Power Of The Peacock? NBC Digital’s Nick Ascheim On His 'Coalition Of The Eager,' 'Near News' And Reaching 1 Billion Video Starts
What is NBC?
The 90-year-old, radio-born NBC brand, one of the strongest in the media business, means a slew of different things to different people. As Nick Ascheim, NBC News Digital’s still relatively new head charts an ambitious 2017 course, he’ll be doing lots of defining. He revealed his “Three Pillars” strategy within the company – to a group he now calls NBC’s Digital Coalition — in a town hall a couple of weeks ago, and now talks about it here in depth.
Ascheim, NBC News senior vice president of digital, is no stranger to large, sharp-elbowed media companies. On the job one year, he’s worked inside the matrix, with stints at the New York Times, BBC and the Associated Press. He’s used to companies with all kinds of reporting lines – dotted and straight, and often invisible — running every which way. Big companies mean big resources, but also pose big challenges to innovation and time-to-market speed.
Here, we focus on longer-term strategic thinking, but in the meantime, the company – like its peers – is moving to rationalize its assets and priorities, in a tough digital advertising environment. Just this morning, the company said it was shutting down its Seattle-based Breaking News operation and alerting app and eliminating 20 jobs. The app – popular with newsies as it promised “breaking news 14 minutes faster than other apps, on average” – didn’t turn a profit.
First published at POLITICO Media on Dec. 8, 2016
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In its passing, we can also see immediate tangible evidence of Ascheim’s editorial vision: “We can’t cover everything so we’re going to be very judicious about what we cover. We’re going to try to own our story lines. We’ll pick a handful, and we will go deep in those story lines. That means we’ll have to either give very cursory treatment to some of the breaking news that’s happening in the world or even sometimes ignore it.
Ascheim faces an organization challenge different from some of his peer competition. While Nick Ascheim’s puzzle is multi-dimensional, its sits on a great foundation. NBC starts 2017 as a top 10 news company.
NBC News claims fifth place in overall digital U.S. audience, with 110 million unique visitors in October, as seen below. While the New York Times, Washington Post, Fox News, CBS News and CNN all saw 20%+ increases in gross audience over 2016, NBC News counted 7%. In the competition to come, we will better understand why Ascheim sees his competition for audience and advertisers well beyond the traditional bounds of the TV sector. “I don’t care about ABC, CBS, or Fox,” he told me.
NBC News Digital Ranks Fifth in Overall U.S. Audience
Source: Comscore U.S. Multiplatform Survey
In this astounding news year, NBC saw its share of highs and lows. Anchor Lester Holt’s debate moderation got mainly positive reviews and reporter Katy Tur’s work stood out by standing up to candidate Donald Trump’s bullying. Then, there was Today host Matt Lauer’s not-read-for-prime time Clinton-Trump Forum. The long run of the campaign, then, showed the several sides of NBC.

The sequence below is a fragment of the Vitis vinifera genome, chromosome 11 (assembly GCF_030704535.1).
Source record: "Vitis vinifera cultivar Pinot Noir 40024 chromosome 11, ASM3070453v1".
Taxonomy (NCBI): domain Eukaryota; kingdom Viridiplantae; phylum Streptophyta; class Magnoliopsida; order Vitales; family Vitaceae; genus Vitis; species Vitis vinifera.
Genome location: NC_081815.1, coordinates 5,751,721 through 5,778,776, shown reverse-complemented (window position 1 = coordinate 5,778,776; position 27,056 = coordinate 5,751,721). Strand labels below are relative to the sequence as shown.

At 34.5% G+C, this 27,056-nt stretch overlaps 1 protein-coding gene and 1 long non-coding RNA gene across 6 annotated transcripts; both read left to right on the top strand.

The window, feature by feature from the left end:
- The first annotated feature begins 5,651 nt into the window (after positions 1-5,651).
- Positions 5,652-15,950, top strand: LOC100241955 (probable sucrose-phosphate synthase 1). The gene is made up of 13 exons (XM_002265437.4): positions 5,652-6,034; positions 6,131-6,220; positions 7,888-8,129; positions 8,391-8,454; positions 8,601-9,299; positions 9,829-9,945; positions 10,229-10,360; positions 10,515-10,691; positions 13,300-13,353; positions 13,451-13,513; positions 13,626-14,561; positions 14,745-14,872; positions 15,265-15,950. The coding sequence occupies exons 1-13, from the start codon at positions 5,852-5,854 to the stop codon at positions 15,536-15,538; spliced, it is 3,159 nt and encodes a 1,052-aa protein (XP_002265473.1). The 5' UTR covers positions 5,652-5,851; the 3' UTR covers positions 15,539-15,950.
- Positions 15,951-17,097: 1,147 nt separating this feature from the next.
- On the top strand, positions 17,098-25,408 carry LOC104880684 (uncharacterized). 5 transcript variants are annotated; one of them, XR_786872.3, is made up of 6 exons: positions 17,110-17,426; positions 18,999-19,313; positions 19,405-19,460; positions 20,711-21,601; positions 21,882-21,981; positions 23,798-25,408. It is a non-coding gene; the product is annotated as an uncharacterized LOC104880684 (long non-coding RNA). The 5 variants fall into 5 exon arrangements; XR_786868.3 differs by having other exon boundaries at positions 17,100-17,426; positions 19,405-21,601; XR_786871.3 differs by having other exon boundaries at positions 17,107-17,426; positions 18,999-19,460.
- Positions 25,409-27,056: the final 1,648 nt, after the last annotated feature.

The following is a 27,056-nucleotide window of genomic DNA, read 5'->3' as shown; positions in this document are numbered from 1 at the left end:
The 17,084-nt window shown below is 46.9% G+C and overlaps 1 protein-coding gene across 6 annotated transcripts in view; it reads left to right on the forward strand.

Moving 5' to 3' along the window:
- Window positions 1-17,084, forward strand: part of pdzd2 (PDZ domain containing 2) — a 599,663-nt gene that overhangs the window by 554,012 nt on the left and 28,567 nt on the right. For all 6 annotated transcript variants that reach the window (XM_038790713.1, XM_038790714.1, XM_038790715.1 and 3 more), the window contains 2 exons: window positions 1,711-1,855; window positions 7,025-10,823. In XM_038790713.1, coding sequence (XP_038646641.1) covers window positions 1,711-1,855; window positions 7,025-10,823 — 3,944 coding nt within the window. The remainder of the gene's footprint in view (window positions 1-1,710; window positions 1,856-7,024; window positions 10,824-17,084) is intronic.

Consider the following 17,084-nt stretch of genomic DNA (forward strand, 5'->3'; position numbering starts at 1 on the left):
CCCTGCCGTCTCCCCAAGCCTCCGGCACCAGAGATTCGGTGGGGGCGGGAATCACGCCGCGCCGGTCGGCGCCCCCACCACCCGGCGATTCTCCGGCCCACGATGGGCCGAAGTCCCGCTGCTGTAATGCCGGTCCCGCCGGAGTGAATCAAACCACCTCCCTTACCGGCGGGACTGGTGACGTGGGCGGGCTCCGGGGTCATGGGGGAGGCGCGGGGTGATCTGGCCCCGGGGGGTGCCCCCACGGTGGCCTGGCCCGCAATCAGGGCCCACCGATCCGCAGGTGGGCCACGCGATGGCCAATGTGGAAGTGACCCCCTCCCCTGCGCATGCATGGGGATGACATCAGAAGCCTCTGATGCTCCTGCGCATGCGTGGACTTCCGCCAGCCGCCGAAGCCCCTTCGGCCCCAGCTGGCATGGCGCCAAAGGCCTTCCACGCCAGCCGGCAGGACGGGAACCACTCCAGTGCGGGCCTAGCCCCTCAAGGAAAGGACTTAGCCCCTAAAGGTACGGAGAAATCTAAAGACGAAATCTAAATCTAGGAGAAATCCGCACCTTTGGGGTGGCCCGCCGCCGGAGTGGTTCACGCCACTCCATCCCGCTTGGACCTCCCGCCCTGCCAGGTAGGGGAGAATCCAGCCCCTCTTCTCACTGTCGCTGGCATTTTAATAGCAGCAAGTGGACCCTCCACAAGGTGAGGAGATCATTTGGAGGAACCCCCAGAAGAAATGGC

There’s NBC News on TV, both harder-hitting shows like “NBC Nightly News” and lighter fare like “Today.” Both have digital units that fit under NBC News Digital. Then, there’s NBCNews.com, liberated four years go from the long-time problematically partnered MSNBC.com site, when Comcast, NBC’s parent, bought out Microsoft’s share of the pioneering news site.
There’s the TV operation of MSNBC, a number three cable news player, and a platform that NBC News chairman Andy Lack, Ascheim’s boss, is still figuring out.
There’s “news” of course, and a rising NBC News that doesn’t have the firepower of its text-based competitors. Then, there’s what Ascheim likes to call “near news.”
Add it all up, and it’s a boatload of potential and of identity issues. As he moves NBC News Digital forward, Ascheim faces fundamental questions. What’s its plan to get to one billion video starts by the end of next year? How does the newest NBC want its audiences – its digital audiences – to now think about it? How does it port its legacy authority better into the digital world? Those are the top-level challenges for Ascheim. In our interview, edited for clarity and length, we talked about that identity and his plans for 2017.
Ken Doctor: How many people came to the town hall?
Nick Ascheim: There were about 175 in the room. Then there were another probably 75 on the phone. We actually live-streamed this one internally for the first time. We call it the Digital Coalition.
KD: Tell me about the Digital Coalition. Is it a coalition of the willing?
NA: It’s a coalition of the eager. The Digital Coalition, the email distribution list at this point is 350 people and growing. I was originally going to call it The Digital Diaspora just because if you can be alliterative, you should. We decided Coalition was better.
KD: That’s a great straight-line, dotted-line kind of word.
NA: It is a good word, and there are no lines involved. It basically is the grouping of people. It’s more like concentric circles then it is dotted lines. It’s all the people that literally sit inside the digital budget and thus, one way or another, ultimately report up to me plus all the people who either work exclusively for the good of digital or devote some part of their time to the good of digital. Increasingly, we’ve added people who just care about it, which is even the more fun part.
KD: How many people in your specific division?
NA: It’s about 180, with roughly 100 of those who are journalists/editors/video journalists. The rest are product, social, partnerships, etc. The technology group reports up to the CTO, who is my peer. There are another 65-70 or so technology people.
On the emerging role of NYC-centric technology
KD: Of those six dozen tech people, are they working physically in your group?
NA: So they work exclusively for my group, but they don’t work in my group.